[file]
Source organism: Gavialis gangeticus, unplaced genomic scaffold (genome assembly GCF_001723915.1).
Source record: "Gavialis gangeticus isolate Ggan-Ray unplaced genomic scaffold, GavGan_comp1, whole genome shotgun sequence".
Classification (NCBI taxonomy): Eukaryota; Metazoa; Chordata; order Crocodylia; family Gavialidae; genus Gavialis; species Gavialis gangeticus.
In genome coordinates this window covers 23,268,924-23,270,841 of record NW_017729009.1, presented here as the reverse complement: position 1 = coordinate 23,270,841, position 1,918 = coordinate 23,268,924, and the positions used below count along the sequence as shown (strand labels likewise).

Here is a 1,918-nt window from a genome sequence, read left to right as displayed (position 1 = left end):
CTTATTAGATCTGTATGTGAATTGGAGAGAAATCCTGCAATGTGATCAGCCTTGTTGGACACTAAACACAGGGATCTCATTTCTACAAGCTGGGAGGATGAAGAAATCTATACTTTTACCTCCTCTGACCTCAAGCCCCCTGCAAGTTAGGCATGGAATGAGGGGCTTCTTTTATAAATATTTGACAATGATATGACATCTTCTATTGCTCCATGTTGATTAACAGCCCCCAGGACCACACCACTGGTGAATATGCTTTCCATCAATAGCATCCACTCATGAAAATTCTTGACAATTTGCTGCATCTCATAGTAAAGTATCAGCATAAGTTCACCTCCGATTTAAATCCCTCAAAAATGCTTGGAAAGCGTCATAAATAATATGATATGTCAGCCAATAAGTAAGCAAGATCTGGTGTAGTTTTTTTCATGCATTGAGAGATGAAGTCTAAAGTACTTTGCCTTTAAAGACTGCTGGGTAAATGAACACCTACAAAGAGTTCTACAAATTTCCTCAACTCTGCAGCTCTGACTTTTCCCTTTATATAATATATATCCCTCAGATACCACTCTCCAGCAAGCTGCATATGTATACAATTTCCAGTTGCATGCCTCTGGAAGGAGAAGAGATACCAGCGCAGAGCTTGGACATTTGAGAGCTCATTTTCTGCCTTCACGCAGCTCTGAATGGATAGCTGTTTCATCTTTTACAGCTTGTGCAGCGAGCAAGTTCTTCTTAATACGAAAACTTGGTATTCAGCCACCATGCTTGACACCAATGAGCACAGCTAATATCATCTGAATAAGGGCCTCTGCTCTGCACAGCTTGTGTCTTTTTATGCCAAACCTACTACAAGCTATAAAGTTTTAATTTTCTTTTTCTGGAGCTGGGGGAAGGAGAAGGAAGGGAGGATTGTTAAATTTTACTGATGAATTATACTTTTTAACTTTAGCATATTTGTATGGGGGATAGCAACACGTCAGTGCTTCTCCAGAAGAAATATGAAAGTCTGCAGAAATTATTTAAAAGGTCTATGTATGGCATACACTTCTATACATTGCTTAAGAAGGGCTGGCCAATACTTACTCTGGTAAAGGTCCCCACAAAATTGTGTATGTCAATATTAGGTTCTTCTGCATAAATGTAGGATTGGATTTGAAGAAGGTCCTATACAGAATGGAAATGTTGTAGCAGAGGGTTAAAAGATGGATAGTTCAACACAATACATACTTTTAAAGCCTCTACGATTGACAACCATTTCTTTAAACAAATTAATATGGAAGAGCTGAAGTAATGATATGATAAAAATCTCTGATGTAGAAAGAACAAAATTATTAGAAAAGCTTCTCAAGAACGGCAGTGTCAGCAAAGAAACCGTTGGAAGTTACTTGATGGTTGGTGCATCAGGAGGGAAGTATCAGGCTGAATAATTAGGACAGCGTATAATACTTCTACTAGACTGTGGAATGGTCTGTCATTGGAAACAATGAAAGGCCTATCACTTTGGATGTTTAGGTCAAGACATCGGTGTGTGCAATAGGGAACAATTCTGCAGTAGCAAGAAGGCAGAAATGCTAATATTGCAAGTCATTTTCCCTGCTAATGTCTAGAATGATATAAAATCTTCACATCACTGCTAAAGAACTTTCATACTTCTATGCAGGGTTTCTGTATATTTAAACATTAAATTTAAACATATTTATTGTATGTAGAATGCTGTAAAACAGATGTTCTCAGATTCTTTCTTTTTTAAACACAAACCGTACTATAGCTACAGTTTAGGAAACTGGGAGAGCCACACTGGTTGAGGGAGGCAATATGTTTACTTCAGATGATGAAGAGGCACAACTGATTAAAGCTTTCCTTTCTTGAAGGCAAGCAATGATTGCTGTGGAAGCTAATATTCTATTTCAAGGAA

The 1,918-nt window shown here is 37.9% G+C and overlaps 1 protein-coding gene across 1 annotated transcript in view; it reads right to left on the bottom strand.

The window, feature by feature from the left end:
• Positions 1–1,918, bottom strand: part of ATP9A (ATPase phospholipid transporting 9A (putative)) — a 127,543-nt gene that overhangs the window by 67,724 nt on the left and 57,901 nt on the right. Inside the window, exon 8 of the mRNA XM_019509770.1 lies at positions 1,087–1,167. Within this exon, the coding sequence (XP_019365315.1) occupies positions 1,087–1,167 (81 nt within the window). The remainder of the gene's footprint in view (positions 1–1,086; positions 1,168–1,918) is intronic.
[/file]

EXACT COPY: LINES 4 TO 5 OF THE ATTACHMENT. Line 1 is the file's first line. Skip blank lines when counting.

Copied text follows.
In genome coordinates this window covers 23,268,924-23,270,841 of record NW_017729009.1, presented here as the reverse complement: position 1 = coordinate 23,270,841, position 1,918 = coordinate 23,268,924, and the positions used below count along the sequence as shown (strand labels likewise).

Here is a 1,918-nt window from a genome sequence, read left to right as displayed (position 1 = left end):